The information on this page is relevant to resident aliens. Nonresident aliens should visit our information page for nonresident aliens.

Tax filings in the U.S. can be complicated, but the International Tax Office exists to help international employees and students navigate the tax system.

 One crucial step in understanding U.S. tax obligations is understanding which forms you will need and the deadlines to submit documents and file your taxes.

This page provides a high-level overview of the documents you’ll want to maintain, the forms you’ll need to file with the IRS and the deadlines for taking action. For more detailed information, see our International Tax Guide for Resident Aliens. If you’re unsure of your tax residency status, visit the Resident Alien Basics and Nonresident Alien Basics pages to learn more.

Timeline for receiving and filing your documents

January Receive W-2
February Receive 1042-S (if applicable)
  Make sure you have received Forms W-2 and 1042-S (if you are expecting one) by Feb. 20
April File federal and state income tax return forms (i.e. 1040, DR 0104) by April 15.
July Contact the International Tax Office by mid-July if you suspect you may have had a change in your tax residency status.
December In early December the International Tax Office will send applicable tax treaty renewal forms to those who have claimed a tax treaty benefit in the past and who will continue to be eligible to benefit from a tax treaty in the coming year.

Tax forms you’ll receive from CU

There are two important tax documents you may receive from CU — Form 1042-S and/or Form W-2. 

Taxable wages are reported on Form W-2.

For resident aliens, treaty-exempt wages are most commonly reported on Form 1042-S.

Form W-2 is sent in late January, and Form 1042-S is sent in mid-February. 



They W-2 reports all wages paid by the university along with the type and amount of taxes already deducted from those wages. To learn more about the W-2, including an interactive graphic that explains each field on the form, visit the W-2 info page.

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1042-S. Click for details


The 1042-S form reports all treaty-eligible compensation paid to you during the calendar year. If you receive treaty-eligible income from more than one source, you may receive multiple Forms 1042-S.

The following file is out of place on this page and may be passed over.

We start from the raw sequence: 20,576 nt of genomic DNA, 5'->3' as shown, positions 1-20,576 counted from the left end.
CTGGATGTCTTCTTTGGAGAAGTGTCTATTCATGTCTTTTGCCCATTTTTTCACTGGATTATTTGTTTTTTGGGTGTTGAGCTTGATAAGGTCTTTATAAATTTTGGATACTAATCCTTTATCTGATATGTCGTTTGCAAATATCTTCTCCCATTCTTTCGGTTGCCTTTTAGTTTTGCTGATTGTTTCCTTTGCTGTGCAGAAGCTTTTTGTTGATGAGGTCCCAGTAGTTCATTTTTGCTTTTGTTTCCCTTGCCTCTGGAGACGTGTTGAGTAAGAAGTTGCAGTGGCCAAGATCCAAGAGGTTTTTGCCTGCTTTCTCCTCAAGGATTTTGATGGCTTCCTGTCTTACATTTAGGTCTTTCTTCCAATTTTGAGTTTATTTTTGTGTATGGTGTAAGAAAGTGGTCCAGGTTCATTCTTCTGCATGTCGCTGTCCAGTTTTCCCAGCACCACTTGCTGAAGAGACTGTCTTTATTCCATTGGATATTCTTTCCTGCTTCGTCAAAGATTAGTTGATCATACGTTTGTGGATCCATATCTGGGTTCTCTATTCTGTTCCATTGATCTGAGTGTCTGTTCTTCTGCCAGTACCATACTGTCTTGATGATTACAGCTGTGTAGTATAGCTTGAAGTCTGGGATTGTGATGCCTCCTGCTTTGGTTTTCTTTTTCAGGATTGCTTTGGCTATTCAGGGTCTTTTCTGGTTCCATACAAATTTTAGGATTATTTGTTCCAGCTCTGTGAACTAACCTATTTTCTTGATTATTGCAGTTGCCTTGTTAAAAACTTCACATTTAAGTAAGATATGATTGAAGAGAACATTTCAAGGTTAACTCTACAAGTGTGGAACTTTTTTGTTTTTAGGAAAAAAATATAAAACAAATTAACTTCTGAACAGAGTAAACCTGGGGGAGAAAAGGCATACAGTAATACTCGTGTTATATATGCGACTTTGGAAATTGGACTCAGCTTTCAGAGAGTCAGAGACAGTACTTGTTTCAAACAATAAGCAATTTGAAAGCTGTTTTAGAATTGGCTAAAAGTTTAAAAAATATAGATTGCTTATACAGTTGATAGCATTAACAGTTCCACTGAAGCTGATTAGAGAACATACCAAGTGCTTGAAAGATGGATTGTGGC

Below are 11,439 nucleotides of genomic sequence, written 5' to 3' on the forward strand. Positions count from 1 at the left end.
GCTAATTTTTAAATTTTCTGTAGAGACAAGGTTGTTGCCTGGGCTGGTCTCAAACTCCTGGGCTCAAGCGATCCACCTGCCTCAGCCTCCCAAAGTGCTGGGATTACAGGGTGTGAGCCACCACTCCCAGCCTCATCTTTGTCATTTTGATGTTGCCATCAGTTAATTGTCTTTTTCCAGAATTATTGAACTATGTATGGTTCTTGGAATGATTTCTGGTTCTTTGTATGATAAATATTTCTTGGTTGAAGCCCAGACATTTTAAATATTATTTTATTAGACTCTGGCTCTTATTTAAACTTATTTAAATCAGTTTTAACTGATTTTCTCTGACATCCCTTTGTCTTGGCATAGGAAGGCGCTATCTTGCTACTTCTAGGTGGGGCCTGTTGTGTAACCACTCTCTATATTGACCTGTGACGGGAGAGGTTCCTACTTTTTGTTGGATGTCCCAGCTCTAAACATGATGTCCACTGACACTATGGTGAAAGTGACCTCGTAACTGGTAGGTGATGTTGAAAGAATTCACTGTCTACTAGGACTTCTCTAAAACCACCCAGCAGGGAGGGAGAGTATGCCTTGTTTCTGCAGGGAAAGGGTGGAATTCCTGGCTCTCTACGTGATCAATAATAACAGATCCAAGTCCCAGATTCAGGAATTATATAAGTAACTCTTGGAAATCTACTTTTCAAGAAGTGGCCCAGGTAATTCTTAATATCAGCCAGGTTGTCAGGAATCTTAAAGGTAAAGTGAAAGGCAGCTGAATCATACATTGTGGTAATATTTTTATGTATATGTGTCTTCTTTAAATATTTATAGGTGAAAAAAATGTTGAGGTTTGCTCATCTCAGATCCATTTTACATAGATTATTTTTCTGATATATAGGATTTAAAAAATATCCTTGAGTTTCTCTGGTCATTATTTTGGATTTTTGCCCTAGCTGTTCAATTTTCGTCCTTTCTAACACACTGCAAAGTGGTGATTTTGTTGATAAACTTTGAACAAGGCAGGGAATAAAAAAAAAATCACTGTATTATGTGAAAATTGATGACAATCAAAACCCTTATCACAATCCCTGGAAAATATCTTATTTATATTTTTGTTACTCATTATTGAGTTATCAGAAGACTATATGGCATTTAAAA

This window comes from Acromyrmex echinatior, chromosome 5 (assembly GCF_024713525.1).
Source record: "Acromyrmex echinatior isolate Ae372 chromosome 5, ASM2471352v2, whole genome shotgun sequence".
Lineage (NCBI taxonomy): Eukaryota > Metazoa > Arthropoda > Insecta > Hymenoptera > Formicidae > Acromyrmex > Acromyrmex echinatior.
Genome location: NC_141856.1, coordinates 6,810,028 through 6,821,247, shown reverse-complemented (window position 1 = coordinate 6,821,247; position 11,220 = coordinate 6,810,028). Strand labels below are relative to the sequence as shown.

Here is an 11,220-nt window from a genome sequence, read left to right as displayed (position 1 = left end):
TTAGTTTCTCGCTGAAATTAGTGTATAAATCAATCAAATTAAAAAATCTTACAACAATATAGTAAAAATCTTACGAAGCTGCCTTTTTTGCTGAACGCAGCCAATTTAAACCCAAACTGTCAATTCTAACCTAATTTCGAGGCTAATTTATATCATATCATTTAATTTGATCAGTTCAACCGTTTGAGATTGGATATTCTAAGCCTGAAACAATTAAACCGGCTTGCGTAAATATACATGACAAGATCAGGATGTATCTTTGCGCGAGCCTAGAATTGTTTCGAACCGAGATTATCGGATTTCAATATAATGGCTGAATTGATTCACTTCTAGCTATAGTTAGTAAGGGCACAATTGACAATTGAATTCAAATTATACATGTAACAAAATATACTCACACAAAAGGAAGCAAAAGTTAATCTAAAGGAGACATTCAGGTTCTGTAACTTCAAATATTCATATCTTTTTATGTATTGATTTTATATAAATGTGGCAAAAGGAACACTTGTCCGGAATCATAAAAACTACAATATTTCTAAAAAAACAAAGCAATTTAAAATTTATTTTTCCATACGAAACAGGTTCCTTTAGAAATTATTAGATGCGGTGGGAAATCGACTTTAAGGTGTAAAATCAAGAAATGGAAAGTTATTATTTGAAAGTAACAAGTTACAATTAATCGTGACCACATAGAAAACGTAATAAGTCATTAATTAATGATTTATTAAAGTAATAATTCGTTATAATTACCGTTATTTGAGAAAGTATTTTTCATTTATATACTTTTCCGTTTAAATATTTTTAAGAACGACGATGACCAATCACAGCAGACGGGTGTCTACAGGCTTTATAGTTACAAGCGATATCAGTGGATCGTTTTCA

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Tax forms you’ll need to submit

Resident aliens are required to file income tax returns with both the federal taxing authority and the state taxing authority for each state in which income was earned, unless it is a state with no income tax.  Taxing agencies by state can be found here.

IRS Form 1040

IRS Form 1040 is the standard income tax return form in the U.S. and must be filed annually. This filing may include supplemental forms — Schedules 1 through 6 — as appliable depending on your individual circumstances.

Do not file Form 1040NR, as that form is designated for nonresident aliens.

Form DR 0104

Colorado Form DR 0104 is the standard income tax return form for the State of Colorado and must be filed annually.

Get help filing your taxes

The International Tax Guide for Resident Aliens includes an overview of the tax filing process, but we understand that filing can be a complicated task.  Your best bet is to take advantage of expert tax preparation help.

While, the International Tax Office cannot directly help you file or provide any personal tax advice, we do have a collection of reliable resources that can answer your questions and help you file your tax returns.  You have several options among tax preparation software platforms, and you can search among the IRS’s Free File database for filing software that will allow some individuals to prepare and file their taxes for free.

Additionally, the IRS’s Volunteer Income Tax Assistance (VITA) program offers free basic preparation services through for those who qualify based on income, disability or limited English fluency.

All filers should look over the IRS’s information pages on